The FIPS 140–2 Publication, Security Requirements for Cryptographic Modules, details the U.S. government requirements for cryptographic modules. FIPS 140–2 specifies that a cryptographic module is a set of hardware, software, firmware, or some combination thereof that implements cryptographic functions or processes, including cryptographic algorithms and, optionally, key generation, and is contained within a defined cryptographic boundary.
FIPS specifies certain cryptographic algorithms as secure, and it identifies which algorithms should be used if a cryptographic module is to be called FIPS compliant.
A cryptographic module must perform power-up self-tests and conditional self-tests to ensure that it is functioning properly.
Power-up self-tests run automatically after the device powers up. A device goes into FIPS mode only after all self-tests are successfully completed. If any self-test fails, the device logs a system message and moves into an error state.
The device uses a cryptographic algorithm known-answer test (KAT) to test FIPS mode for each FIPS 140-2-approved cryptographic function (encryption, decryption, authentication, and random number generation) implemented on the device. The device applies the algorithm to data for which the correct output is already known. It then compares the calculated output to the previously generated output. If the calculated output does not equal the known answer, the KAT fails.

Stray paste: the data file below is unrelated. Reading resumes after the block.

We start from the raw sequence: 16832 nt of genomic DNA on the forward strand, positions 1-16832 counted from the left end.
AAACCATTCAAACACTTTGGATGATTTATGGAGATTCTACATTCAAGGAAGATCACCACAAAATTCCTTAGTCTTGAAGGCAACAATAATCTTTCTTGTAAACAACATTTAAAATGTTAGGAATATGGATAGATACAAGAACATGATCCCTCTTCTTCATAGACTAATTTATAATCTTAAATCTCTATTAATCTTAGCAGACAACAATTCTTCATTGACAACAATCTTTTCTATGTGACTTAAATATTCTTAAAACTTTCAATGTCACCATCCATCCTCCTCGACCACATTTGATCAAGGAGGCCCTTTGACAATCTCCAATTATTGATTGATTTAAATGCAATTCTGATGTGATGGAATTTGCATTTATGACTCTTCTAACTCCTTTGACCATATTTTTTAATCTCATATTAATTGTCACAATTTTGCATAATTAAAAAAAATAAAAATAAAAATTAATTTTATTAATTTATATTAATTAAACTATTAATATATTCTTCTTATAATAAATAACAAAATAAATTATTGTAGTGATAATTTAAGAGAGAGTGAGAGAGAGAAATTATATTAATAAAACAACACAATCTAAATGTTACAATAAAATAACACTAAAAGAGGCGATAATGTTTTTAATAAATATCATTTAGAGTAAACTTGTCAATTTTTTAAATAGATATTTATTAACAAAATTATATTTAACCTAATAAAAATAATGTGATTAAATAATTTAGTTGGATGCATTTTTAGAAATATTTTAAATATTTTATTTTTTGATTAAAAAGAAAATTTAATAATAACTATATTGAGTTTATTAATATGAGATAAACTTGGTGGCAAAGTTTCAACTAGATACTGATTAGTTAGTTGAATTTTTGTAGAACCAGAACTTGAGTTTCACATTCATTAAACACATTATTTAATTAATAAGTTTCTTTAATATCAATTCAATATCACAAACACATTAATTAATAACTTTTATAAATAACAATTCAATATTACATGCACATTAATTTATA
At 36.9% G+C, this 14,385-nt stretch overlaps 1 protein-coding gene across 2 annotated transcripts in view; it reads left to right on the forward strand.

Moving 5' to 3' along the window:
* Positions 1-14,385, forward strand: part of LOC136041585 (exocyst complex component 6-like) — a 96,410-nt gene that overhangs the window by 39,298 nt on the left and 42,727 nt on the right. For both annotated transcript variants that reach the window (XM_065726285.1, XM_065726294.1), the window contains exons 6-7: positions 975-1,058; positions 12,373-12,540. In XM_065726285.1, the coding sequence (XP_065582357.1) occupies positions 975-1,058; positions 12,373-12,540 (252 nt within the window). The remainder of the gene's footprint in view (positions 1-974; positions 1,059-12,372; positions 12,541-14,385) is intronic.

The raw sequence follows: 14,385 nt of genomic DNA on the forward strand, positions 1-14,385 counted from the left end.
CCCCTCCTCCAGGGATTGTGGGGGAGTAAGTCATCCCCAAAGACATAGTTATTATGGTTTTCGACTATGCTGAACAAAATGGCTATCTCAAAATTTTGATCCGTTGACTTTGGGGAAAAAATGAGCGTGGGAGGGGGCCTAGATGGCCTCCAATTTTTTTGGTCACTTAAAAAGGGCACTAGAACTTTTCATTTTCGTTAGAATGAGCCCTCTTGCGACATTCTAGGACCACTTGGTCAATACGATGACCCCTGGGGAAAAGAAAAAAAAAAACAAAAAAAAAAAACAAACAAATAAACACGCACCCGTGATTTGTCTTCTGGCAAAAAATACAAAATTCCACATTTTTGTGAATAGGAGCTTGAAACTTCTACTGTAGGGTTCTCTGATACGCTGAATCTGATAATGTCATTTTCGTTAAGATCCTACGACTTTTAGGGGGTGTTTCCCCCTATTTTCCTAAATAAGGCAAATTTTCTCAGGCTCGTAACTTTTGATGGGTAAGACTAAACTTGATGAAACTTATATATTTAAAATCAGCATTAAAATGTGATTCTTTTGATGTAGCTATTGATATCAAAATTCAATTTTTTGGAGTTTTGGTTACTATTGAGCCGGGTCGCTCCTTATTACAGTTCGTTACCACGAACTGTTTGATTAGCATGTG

Conditional self-tests run automatically when an applicable security function or operation is invoked. Unlike the power-up self-tests, conditional self-tests are executed each time their associated function is accessed.
Conditional self-tests include the following:
- Pair-wise consistency test
This test is run when a public or private key-pair is generated.
- Continuous random number generator test
This test is run when a random number is generated.
The Cisco TrustSec manager also runs a bypass test to ensure that encrypted text is never sent as plain text.
A bypass test failure on CTS-enabled ports causes only those corresponding ports to be shut down. The bypass test might fail because of packet drops caused by data path congestion. In such cases, we recommend that you try bringing up the port again.
FIPS Error State
When the system is booted up in FIPS mode, the FIPS power-up self-tests run on the supervisor and line card modules. If any of these bootup tests fail, the whole system is moved to the FIPS error state. In this state, as per the FIPS requirement, all cryptographic keys are deleted, and all line cards are shut down. This mode is exclusively meant for debugging purposes.
Once the switch is in the FIPS error state, any reload of a line card moves it to the failure state. To move the switch back to FIPS mode, it has to be rebooted. However, once the switch is in FIPS mode, any power-up self-test failure on a subsequent line card reload or insertion affects only that line card, and only the corresponding line card is moved to the failure state.